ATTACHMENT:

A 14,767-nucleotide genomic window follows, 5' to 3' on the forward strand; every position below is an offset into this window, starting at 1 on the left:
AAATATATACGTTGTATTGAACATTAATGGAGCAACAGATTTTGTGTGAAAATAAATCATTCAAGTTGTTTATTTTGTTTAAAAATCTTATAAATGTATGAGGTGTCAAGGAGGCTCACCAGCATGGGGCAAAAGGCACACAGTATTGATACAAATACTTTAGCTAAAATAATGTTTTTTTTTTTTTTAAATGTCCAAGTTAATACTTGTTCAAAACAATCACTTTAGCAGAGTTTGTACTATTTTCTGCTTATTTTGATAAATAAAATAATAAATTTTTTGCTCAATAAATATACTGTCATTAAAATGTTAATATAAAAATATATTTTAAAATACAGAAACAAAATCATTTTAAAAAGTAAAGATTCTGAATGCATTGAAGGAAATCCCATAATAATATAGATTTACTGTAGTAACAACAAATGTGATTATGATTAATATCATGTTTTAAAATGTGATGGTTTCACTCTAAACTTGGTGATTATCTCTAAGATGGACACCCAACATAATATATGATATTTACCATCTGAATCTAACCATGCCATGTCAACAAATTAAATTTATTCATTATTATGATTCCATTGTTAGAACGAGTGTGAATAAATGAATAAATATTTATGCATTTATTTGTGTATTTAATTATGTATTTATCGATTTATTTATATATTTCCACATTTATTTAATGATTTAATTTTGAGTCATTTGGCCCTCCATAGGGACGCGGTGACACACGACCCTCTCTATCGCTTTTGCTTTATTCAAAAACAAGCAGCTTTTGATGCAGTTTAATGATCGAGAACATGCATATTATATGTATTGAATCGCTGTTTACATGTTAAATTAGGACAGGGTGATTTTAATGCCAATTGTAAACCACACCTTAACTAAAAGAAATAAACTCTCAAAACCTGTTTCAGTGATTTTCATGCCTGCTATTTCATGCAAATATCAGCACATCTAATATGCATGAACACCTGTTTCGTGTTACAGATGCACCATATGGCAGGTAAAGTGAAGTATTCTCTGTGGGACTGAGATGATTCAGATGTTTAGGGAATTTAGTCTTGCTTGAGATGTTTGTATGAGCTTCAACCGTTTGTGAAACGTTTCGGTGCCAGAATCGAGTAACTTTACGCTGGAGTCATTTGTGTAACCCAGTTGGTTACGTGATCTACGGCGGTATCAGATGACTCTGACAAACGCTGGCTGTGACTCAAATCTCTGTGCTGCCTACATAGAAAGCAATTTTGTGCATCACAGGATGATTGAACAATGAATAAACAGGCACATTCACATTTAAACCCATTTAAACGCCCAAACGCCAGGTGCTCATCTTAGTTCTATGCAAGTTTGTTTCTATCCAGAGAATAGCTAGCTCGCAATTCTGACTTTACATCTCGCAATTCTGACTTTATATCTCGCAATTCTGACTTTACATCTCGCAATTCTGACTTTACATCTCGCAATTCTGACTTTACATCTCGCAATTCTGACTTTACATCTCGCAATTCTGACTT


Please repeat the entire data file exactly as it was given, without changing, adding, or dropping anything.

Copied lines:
A 14,767-nucleotide genomic window follows, 5' to 3' on the forward strand; every position below is an offset into this window, starting at 1 on the left:
AAATATATACGTTGTATTGAACATTAATGGAGCAACAGATTTTGTGTGAAAATAAATCATTCAAGTTGTTTATTTTGTTTAAAAATCTTATAAATGTATGAGGTGTCAAGGAGGCTCACCAGCATGGGGCAAAAGGCACACAGTATTGATACAAATACTTTAGCTAAAATAATGTTTTTTTTTTTTTTAAATGTCCAAGTTAATACTTGTTCAAAACAATCACTTTAGCAGAGTTTGTACTATTTTCTGCTTATTTTGATAAATAAAATAATAAATTTTTTGCTCAATAAATATACTGTCATTAAAATGTTAATATAAAAATATATTTTAAAATACAGAAACAAAATCATTTTAAAAAGTAAAGATTCTGAATGCATTGAAGGAAATCCCATAATAATATAGATTTACTGTAGTAACAACAAATGTGATTATGATTAATATCATGTTTTAAAATGTGATGGTTTCACTCTAAACTTGGTGATTATCTCTAAGATGGACACCCAACATAATATATGATATTTACCATCTGAATCTAACCATGCCATGTCAACAAATTAAATTTATTCATTATTATGATTCCATTGTTAGAACGAGTGTGAATAAATGAATAAATATTTATGCATTTATTTGTGTATTTAATTATGTATTTATCGATTTATTTATATATTTCCACATTTATTTAATGATTTAATTTTGAGTCATTTGGCCCTCCATAGGGACGCGGTGACACACGACCCTCTCTATCGCTTTTGCTTTATTCAAAAACAAGCAGCTTTTGATGCAGTTTAATGATCGAGAACATGCATATTATATGTATTGAATCGCTGTTTACATGTTAAATTAGGACAGGGTGATTTTAATGCCAATTGTAAACCACACCTTAACTAAAAGAAATAAACTCTCAAAACCTGTTTCAGTGATTTTCATGCCTGCTATTTCATGCAAATATCAGCACATCTAATATGCATGAACACCTGTTTCGTGTTACAGATGCACCATATGGCAGGTAAAGTGAAGTATTCTCTGTGGGACTGAGATGATTCAGATGTTTAGGGAATTTAGTCTTGCTTGAGATGTTTGTATGAGCTTCAACCGTTTGTGAAACGTTTCGGTGCCAGAATCGAGTAACTTTACGCTGGAGTCATTTGTGTAACCCAGTTGGTTACGTGATCTACGGCGGTATCAGATGACTCTGACAAACGCTGGCTGTGACTCAAATCTCTGTGCTGCCTACATAGAAAGCAATTTTGTGCATCACAGGATGATTGAACAATGAATAAACAGGCACATTCACATTTAAACCCATTTAAACGCCCAAACGCCAGGTGCTCATCTTAGTTCTATGCAAGTTTGTTTCTATCCAGAGAATAGCTAGCTCGCAATTCTGACTTTACATCTCGCAATTCTGACTTTATATCTCGCAATTCTGACTTTACATCTCGCAATTCTGACTTTACATCTCGCAATTCTGACTTTACATCTCGCAATTCTGACTTTACATCTCGCAATTCTGACTT